The ten years he spent in Stamford were satisfying as well as spiritually rewarding. He established a rapport and a base of influence in Torah learning with many of the balabatim, and was instrumental in building a kosher mikveh in Stamford, under the guidance of Rav Nissan Telushkin ztz"l. But he wanted more for his children.
“From age eight, my son was on a train at 6:30 a.m. to go to school in Washington Heights. Then it was my daughter’s turn, and we just couldn’t do that to her.”
At the time, the Yeshiva of Belle Harbor elementary school was looking for a principal, and Rabbi Lerer made the move. But eventually the population shifted, and he too was ready for a new challenge at this point. Rabbi Lerer went back to school for a master’s degree from Ferkauf Graduate School.
No More Graves That was 1976. At the time, Central Islip Hospital, a huge psychiatric facility on Long Island, was looking for a Jewish chaplain, and although mental health was not a field Rabbi Lerer ever expected to enter, his patience, empathy, people-mindedness, interpersonal skills, and his ability to look away when things aren’t “normal” has served him well these last thirty-five years.
Central Islip was one of three massive psychiatric hospitals in western Suffolk County. More than a century ago, the Manhattan Insane Asylum, as it was then called, opened an experimental farm colony on 1,000 acres of wild countryside. Inmates cleared the land, constructed buildings for shelter, made their own furniture and clothing, and grew crops and raised cattle and fowl. The idea of a self-contained community quickly caught the attention of the state’s Commission on Lunacy, and soon, Suffolk County, with its cheap land and a steady supply of patients from New York City, became the global capital of psychiatric hospitals.
At their peak in the 1950s, Kings Park, Central Islip, and Pilgrim State hospitals — all within a ten-mile radius of each other — together housed over 35,000 patients.
When Rabbi Lerer began at Central Islip, the hospital had about 500 Jewish clients, most of them elderly residents who had been living there for decades.
“There were so many old people there, that I had to deal with several deaths every month. The indigent, lonely people from mental institutions are buried in a potter’s field, dropped into a pit in a corrugated box, with nothing but a number to mark the grave. After my first such burial, I said, ‘This is never going to happen again.’ But where would I find proper Jewish burial grounds?”
Rabbi Lerer approached the Suffolk County Board of Rabbis. Maybe they could help.
“‘I have a serious problem,’ I told them. ‘I’m doing four, five levayahs a month and I need kevarim. These people are bereft of kin and are my achrayus. Where do I put them?’ One of the representatives said, ‘Okay, Rabbi, we’ll take your meisim.’ But I had one caveat. I told him, ‘I’m Orthodox, and these people are my responsibility, and I need to know that when I send them on their final journey, it will be according to halachah.’ ‘Rabbi,’ he said, ‘You have our word.’”
But the volume was ultimately too much, and they couldn’t maintain the deal.
Next, Rabbi Lerer turned to Shomrei Hadas in Boro Park, and they agreed to take care of anyone, rich or poor. “That meant that if someone died on my turf, they sent out a hearse, picked up the body and brought it back to Brooklyn for the taharah and arranged for a grave. There were various defunct chevras, so finding a grave here or there wasn’t a problem. But after a few months of this they said, ‘Rabbi, this is too much for us — every few days sending out a hearse, buying a grave …’”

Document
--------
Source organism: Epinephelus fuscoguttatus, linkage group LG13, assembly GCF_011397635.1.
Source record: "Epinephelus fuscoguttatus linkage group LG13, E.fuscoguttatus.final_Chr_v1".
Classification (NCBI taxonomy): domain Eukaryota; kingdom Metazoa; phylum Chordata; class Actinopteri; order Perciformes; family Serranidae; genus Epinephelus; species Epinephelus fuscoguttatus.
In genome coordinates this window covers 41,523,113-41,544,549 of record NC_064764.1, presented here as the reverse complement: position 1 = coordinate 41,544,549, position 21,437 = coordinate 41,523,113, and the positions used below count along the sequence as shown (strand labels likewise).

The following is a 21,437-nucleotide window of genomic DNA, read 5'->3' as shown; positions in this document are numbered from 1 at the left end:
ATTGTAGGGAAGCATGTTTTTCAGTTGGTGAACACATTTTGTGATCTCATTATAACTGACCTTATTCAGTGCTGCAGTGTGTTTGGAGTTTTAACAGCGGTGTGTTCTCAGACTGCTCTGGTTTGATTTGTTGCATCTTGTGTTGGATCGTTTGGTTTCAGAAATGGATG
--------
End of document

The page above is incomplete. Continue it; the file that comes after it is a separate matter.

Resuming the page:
Suffolk County has huge expanses of land, and Rabbi Lerer decided he needed a little of that land for a Jewish cemetery for his people.
“I met with the hospital’s clinical director — he was a devout Catholic,” Rabbi Lerer remembers. “I gave him a dvar Torah. I told him about the hierarchy of Kohein, Levi, and Yisrael, and how elevated the Kohein is, how he can never defile himself going to a funeral except for close relatives. Then there is the Kohein Gadol, and he may never defile himself even for a relative. But if, on the way to his holiest service of the year, on Yom Kippur — when he alone will enter the Holy of Holies — he finds some derelict Jew lying dead, and there is no one else around to care for him, now it is a mitzvah to take care of him.”
“Rabbi Lerer, what do you want?” said the visibly moved director. Rabbi Lerer: “I need a cemetery.”
So with the help of Mendy Shayowitz of Agudath Yisrael and the intervention of Governor Hugh Carey, Rabbi Lerer got his cemetery on state property, the only such cemetery in the US.
Next, Rabbi Lerer went back to the director for another request: none of the thousands of graves from the psychiatric hospitals had markers with names — each plot was simply marked with a number on a cinderblock, presumably to maintain anonymity of those who died in a mental hospital.
“I wanted to erect a simple marker, with the person’s name and date of death,” he explains. “After all, all that’s left of these people are their names.”
The hospital couldn’t help him out with that, but salvation always comes from somewhere.
“In Stamford years ago, there was a very special woman named Minnie Manger, a real tzadeikes — who in fact was Senator Joe Lieberman’s grandmother. Her son Ben was very wealthy, and I approached him. ‘Let’s do something for your mother that will bring her up close to the kisei hakavod. I have indigent people I have to bury, but there is no money for matzeivahs. Let’s do it for your mother’s memory.’ He wrote me out a check then and there, and since his passing, I continue to get a monthly check for the upkeep.”